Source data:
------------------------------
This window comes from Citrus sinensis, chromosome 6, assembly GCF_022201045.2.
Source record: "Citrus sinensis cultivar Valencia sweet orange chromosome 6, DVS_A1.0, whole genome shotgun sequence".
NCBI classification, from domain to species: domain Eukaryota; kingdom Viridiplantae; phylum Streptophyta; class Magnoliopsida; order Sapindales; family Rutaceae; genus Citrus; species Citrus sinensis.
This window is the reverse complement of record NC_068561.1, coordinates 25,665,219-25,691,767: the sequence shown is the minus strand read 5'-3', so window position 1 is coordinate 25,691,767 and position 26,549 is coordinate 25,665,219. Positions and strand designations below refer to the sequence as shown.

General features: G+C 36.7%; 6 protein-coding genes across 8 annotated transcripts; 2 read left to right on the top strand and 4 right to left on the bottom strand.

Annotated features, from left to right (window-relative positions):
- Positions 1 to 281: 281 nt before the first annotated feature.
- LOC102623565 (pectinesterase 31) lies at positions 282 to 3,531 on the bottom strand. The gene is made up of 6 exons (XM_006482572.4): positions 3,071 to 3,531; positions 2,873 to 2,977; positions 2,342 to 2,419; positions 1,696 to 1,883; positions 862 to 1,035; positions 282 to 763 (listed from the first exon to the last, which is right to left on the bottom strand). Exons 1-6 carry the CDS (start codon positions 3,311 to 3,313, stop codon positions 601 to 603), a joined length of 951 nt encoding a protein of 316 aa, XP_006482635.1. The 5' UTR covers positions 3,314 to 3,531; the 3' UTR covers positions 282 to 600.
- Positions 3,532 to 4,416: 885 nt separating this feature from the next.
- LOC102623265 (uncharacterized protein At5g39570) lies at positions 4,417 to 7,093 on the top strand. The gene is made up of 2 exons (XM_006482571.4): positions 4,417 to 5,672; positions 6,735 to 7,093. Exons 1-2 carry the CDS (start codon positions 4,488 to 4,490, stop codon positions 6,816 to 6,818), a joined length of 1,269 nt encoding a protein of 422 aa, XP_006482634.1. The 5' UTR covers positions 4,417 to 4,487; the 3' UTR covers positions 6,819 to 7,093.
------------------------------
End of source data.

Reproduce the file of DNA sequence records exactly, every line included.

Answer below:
This window comes from Citrus sinensis, chromosome 6, assembly GCF_022201045.2.
Source record: "Citrus sinensis cultivar Valencia sweet orange chromosome 6, DVS_A1.0, whole genome shotgun sequence".
NCBI classification, from domain to species: domain Eukaryota; kingdom Viridiplantae; phylum Streptophyta; class Magnoliopsida; order Sapindales; family Rutaceae; genus Citrus; species Citrus sinensis.
This window is the reverse complement of record NC_068561.1, coordinates 25,665,219-25,691,767: the sequence shown is the minus strand read 5'-3', so window position 1 is coordinate 25,691,767 and position 26,549 is coordinate 25,665,219. Positions and strand designations below refer to the sequence as shown.

General features: G+C 36.7%; 6 protein-coding genes across 8 annotated transcripts; 2 read left to right on the top strand and 4 right to left on the bottom strand.

Annotated features, from left to right (window-relative positions):
- Positions 1 to 281: 281 nt before the first annotated feature.
- LOC102623565 (pectinesterase 31) lies at positions 282 to 3,531 on the bottom strand. The gene is made up of 6 exons (XM_006482572.4): positions 3,071 to 3,531; positions 2,873 to 2,977; positions 2,342 to 2,419; positions 1,696 to 1,883; positions 862 to 1,035; positions 282 to 763 (listed from the first exon to the last, which is right to left on the bottom strand). Exons 1-6 carry the CDS (start codon positions 3,311 to 3,313, stop codon positions 601 to 603), a joined length of 951 nt encoding a protein of 316 aa, XP_006482635.1. The 5' UTR covers positions 3,314 to 3,531; the 3' UTR covers positions 282 to 600.
- Positions 3,532 to 4,416: 885 nt separating this feature from the next.
- LOC102623265 (uncharacterized protein At5g39570) lies at positions 4,417 to 7,093 on the top strand. The gene is made up of 2 exons (XM_006482571.4): positions 4,417 to 5,672; positions 6,735 to 7,093. Exons 1-2 carry the CDS (start codon positions 4,488 to 4,490, stop codon positions 6,816 to 6,818), a joined length of 1,269 nt encoding a protein of 422 aa, XP_006482634.1. The 5' UTR covers positions 4,417 to 4,487; the 3' UTR covers positions 6,819 to 7,093.